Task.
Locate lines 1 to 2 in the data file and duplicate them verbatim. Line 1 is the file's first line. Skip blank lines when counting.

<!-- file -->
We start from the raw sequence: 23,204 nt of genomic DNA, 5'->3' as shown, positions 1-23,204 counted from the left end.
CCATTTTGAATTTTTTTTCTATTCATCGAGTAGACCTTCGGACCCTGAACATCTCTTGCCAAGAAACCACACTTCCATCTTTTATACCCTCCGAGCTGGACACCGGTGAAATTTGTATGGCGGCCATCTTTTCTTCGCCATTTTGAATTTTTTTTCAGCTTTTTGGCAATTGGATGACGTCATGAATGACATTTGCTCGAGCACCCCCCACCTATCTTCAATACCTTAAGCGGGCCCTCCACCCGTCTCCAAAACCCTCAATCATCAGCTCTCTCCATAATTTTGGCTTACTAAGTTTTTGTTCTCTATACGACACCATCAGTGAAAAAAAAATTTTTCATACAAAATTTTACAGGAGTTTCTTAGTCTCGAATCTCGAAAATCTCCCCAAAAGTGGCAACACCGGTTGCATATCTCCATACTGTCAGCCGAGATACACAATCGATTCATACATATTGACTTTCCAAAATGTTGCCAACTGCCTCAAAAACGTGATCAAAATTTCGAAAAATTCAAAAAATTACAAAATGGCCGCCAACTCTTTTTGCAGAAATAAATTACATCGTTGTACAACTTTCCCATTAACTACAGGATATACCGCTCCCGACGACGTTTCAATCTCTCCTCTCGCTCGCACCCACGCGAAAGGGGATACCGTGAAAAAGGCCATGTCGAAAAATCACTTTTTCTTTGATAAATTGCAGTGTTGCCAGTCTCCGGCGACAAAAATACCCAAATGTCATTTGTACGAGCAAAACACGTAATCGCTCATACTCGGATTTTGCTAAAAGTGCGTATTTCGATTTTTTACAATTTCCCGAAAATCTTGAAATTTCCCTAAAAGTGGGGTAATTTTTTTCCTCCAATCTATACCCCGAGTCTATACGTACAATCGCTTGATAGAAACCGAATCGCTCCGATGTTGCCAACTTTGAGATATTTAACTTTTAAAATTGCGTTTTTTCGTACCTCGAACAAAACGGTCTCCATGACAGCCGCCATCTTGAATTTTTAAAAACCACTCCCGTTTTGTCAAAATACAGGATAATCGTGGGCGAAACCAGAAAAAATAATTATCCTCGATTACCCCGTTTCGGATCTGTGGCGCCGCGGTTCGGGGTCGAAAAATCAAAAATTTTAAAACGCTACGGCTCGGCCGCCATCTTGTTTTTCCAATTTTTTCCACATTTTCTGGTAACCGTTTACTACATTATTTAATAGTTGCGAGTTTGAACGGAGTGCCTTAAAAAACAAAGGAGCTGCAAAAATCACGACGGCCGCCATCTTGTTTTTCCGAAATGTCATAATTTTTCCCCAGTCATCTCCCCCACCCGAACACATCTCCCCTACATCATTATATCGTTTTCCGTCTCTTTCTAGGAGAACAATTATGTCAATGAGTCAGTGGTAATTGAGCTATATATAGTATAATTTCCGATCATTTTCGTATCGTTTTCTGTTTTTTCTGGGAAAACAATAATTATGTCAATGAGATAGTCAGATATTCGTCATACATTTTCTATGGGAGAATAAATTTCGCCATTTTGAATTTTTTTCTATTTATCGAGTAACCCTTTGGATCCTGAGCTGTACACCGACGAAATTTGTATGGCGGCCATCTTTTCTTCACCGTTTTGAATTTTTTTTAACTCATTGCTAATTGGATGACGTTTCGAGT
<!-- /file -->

We start from the raw sequence: 23,204 nt of genomic DNA, 5'->3' as shown, positions 1-23,204 counted from the left end.
CCATTTTGAATTTTTTTTCTATTCATCGAGTAGACCTTCGGACCCTGAACATCTCTTGCCAAGAAACCACACTTCCATCTTTTATACCCTCCGAGCTGGACACCGGTGAAATTTGTATGGCGGCCATCTTTTCTTCGCCATTTTGAATTTTTTTTCAGCTTTTTGGCAATTGGATGACGTCATGAATGACATTTGCTCGAGCACCCCCCACCTATCTTCAATACCTTAAGCGGGCCCTCCACCCGTCTCCAAAACCCTCAATCATCAGCTCTCTCCATAATTTTGGCTTACTAAGTTTTTGTTCTCTATACGACACCATCAGTGAAAAAAAAATTTTTCATACAAAATTTTACAGGAGTTTCTTAGTCTCGAATCTCGAAAATCTCCCCAAAAGTGGCAACACCGGTTGCATATCTCCATACTGTCAGCCGAGATACACAATCGATTCATACATATTGACTTTCCAAAATGTTGCCAACTGCCTCAAAAACGTGATCAAAATTTCGAAAAATTCAAAAAATTACAAAATGGCCGCCAACTCTTTTTGCAGAAATAAATTACATCGTTGTACAACTTTCCCATTAACTACAGGATATACCGCTCCCGACGACGTTTCAATCTCTCCTCTCGCTCGCACCCACGCGAAAGGGGATACCGTGAAAAAGGCCATGTCGAAAAATCACTTTTTCTTTGATAAATTGCAGTGTTGCCAGTCTCCGGCGACAAAAATACCCAAATGTCATTTGTACGAGCAAAACACGTAATCGCTCATACTCGGATTTTGCTAAAAGTGCGTATTTCGATTTTTTACAATTTCCCGAAAATCTTGAAATTTCCCTAAAAGTGGGGTAATTTTTTTCCTCCAATCTATACCCCGAGTCTATACGTACAATCGCTTGATAGAAACCGAATCGCTCCGATGTTGCCAACTTTGAGATATTTAACTTTTAAAATTGCGTTTTTTCGTACCTCGAACAAAACGGTCTCCATGACAGCCGCCATCTTGAATTTTTAAAAACCACTCCCGTTTTGTCAAAATACAGGATAATCGTGGGCGAAACCAGAAAAAATAATTATCCTCGATTACCCCGTTTCGGATCTGTGGCGCCGCGGTTCGGGGTCGAAAAATCAAAAATTTTAAAACGCTACGGCTCGGCCGCCATCTTGTTTTTCCAATTTTTTCCACATTTTCTGGTAACCGTTTACTACATTATTTAATAGTTGCGAGTTTGAACGGAGTGCCTTAAAAAACAAAGGAGCTGCAAAAATCACGACGGCCGCCATCTTGTTTTTCCGAAATGTCATAATTTTTCCCCAGTCATCTCCCCCACCCGAACACATCTCCCCTACATCATTATATCGTTTTCCGTCTCTTTCTAGGAGAACAATTATGTCAATGAGTCAGTGGTAATTGAGCTATATATAGTATAATTTCCGATCATTTTCGTATCGTTTTCTGTTTTTTCTGGGAAAACAATAATTATGTCAATGAGATAGTCAGATATTCGTCATACATTTTCTATGGGAGAATAAATTTCGCCATTTTGAATTTTTTTCTATTTATCGAGTAACCCTTTGGATCCTGAGCTGTACACCGACGAAATTTGTATGGCGGCCATCTTTTCTTCACCGTTTTGAATTTTTTTTAACTCATTGCTAATTGGATGACGTTTCGAGT